The U.S. Securities and Exchange Commission (SEC) has secured approval to collaborate with South Korea in its probe against Terraform Labs and its co-founders, Daniel Shin and Do Kwon. This decision, sanctioned by District Judge Jed Rakoff on August 16, allows the SEC to question Shin and access documents from Chai Corporation, a Seoul-based payments provider he founded.
Shin and Kwon co-founded Chai in 2019, initially operating closely with Terraform. By 2020, the companies had diverged. The SEC’s investigation focuses on Chai’s use of the Terra blockchain and its relationship statements with Terraform. The reasons behind Chai’s separation from Terraform are also under scrutiny.
While Terraform Labs and Kwon didn’t oppose the SEC’s motion, they presented their own queries and have previously refuted the SEC’s claims. Accusations suggest that they falsely stated Chai’s use of the Terra blockchain for transactions.
In May 2022, the Terra cryptocurrency ecosystem experienced a staggering $40 billion loss, causing its token, LUNA, to plummet nearly to zero and triggering a broader market crash. Subsequently, the LUNA token split into two distinct entities: LUNA and LUNA Classic (LUNC). South Korean prosecutors have since charged Shin with fraud, accusing him of hiding the risks associated with investing in Terraform’s cryptocurrency.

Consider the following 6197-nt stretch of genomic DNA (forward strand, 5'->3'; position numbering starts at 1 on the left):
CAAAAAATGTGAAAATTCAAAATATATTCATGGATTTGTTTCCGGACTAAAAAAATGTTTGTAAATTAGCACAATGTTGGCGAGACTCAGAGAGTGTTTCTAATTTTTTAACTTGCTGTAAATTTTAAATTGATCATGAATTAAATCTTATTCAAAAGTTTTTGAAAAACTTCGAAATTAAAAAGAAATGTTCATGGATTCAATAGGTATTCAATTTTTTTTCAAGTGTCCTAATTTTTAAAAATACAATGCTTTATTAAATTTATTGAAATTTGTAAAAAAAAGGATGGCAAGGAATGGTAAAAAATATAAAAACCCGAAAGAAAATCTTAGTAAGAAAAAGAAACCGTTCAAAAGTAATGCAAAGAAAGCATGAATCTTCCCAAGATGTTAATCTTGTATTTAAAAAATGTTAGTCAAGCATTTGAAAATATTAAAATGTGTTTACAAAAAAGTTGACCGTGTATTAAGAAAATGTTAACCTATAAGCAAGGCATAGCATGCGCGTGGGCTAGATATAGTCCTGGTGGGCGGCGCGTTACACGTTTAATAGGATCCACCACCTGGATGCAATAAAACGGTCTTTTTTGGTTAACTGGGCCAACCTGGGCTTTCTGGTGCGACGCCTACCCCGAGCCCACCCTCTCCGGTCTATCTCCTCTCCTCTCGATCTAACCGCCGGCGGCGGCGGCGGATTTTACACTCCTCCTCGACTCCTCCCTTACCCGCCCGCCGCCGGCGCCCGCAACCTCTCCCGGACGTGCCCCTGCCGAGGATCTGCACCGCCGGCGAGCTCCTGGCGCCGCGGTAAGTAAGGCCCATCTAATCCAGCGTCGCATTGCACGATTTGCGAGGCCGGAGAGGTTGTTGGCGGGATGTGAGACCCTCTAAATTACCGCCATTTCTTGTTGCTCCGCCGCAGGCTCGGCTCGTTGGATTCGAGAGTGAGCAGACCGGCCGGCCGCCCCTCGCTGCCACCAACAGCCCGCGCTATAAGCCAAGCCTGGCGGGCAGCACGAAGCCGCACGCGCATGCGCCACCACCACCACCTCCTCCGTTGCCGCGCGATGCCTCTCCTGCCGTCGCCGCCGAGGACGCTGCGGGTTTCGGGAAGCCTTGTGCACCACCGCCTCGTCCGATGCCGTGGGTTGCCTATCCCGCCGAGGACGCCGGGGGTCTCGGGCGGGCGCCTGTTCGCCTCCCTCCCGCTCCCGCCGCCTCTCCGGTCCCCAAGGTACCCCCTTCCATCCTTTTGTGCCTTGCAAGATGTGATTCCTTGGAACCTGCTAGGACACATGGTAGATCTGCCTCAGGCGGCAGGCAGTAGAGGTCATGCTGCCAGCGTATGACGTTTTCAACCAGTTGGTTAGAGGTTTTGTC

On February 16, 2023, the U.S. Securities and Exchange Commission (SEC) charged Singapore-based Terraform Labs and its CEO, Do Hyeong Kwon, with conducting a multi-billion dollar crypto fraud from April 2018 to May 2022. The scheme involved various unregistered crypto asset securities, including “mAssets” and the Terra USD (UST) stablecoin. The SEC alleges that Terraform and Kwon falsely marketed these assets, promising high returns and misleading investors about their stability and usage. In May 2022, the value of these tokens crashed. The SEC emphasizes the importance of transparency and adherence to securities laws in the crypto sector.
Kwon is currently jailed in Montenegro for trying to exit using a fake Costa Rican passport, resulting in a three-month sentence. He faces investigations in both the U.S. and South Korea, beyond the SEC’s complaint.
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